But keeping tabs on your competitors on social media isn't at all about copying their strategies. Being involved in the same industry will lead to crossover with your audiences and their interests. If you see that your competitor isn't responding to trending news, then maybe it makes sense for your brand to do so. Looking for these opportunities will differentiate you from your competition.
This may seem like a no-brainer to some, but many businesses establish their social media presence on curating content from other sources. The truth is, your audience can tell the difference between content that is original and creative versus something you posted just to say you were active on the platform that day.
If you're having trouble coming up with original content everyday, it's okay to scale back your operation. If you don't have the bandwidth to post on every platform, spend your time on the channels where your audience is the most developed.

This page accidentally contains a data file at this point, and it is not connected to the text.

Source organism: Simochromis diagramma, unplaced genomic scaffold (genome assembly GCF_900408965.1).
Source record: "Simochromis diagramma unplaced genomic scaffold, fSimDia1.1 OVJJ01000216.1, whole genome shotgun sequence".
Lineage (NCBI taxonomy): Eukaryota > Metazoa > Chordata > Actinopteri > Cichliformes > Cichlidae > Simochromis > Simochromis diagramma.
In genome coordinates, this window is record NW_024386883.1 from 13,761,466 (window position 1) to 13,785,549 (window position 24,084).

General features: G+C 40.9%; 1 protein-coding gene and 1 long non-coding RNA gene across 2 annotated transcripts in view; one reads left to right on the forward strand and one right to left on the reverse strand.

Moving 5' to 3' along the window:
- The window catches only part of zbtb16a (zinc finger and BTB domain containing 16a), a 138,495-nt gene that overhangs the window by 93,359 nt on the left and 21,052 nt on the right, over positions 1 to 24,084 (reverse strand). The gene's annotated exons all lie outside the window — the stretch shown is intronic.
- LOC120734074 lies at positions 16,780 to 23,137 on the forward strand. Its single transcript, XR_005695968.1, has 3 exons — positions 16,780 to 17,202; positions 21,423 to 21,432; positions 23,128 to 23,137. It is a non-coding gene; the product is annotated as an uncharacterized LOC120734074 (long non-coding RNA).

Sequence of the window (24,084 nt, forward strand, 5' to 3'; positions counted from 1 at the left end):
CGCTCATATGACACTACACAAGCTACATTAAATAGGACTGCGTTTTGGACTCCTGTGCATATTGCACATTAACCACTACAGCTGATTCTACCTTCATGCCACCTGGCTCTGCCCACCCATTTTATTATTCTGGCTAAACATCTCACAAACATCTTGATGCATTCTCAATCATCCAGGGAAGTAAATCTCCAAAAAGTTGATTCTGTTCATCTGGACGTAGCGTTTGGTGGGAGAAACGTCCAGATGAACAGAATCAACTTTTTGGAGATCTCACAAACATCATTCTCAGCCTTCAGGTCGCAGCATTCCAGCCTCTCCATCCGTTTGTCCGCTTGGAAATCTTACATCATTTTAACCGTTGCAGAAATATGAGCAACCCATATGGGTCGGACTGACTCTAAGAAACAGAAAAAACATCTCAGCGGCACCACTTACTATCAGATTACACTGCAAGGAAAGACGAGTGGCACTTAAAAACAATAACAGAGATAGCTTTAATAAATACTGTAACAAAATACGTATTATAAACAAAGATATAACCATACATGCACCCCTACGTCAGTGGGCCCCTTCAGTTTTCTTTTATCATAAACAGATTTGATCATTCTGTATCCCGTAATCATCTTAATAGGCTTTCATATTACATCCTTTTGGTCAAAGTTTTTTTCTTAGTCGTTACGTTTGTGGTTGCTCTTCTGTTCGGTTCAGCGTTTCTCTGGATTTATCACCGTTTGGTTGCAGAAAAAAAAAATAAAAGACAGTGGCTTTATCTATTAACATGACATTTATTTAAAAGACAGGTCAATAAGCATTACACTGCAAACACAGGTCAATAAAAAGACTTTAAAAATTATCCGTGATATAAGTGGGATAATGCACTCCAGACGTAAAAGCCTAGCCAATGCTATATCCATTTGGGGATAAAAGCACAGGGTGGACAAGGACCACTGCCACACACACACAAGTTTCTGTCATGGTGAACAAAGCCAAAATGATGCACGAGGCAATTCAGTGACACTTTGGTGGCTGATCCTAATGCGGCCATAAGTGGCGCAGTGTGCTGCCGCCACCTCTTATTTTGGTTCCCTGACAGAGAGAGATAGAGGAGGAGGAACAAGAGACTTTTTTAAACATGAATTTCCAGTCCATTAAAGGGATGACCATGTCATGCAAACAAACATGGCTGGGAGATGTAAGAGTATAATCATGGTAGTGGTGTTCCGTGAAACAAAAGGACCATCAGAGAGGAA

And if you need content creation inspiration, head to The Ultimate Guide to Content Creation.
There's a reason social media marketers get excited when a social platform launches a new feature -- it's because it adds a new medium to play with and test with your audience.
Instagram Stories, Twitter polls, and LinkedIn documents are all perfect examples of utilizing the multimedia formats that are unique to each channel.
Creating and publishing multimedia content on your social media channels adds an interest factor that will help you earn your audiences' attention.
Think of it this way -- if you scrolled through Twitter and only saw text-based posts, you'd get bored pretty quickly. The reason Twitter is addicting is because every Tweet is different. In a 10-second scroll you might come across a meme, a poll, a video, a photo collage, and a gif. The same should be true for your brand's feed.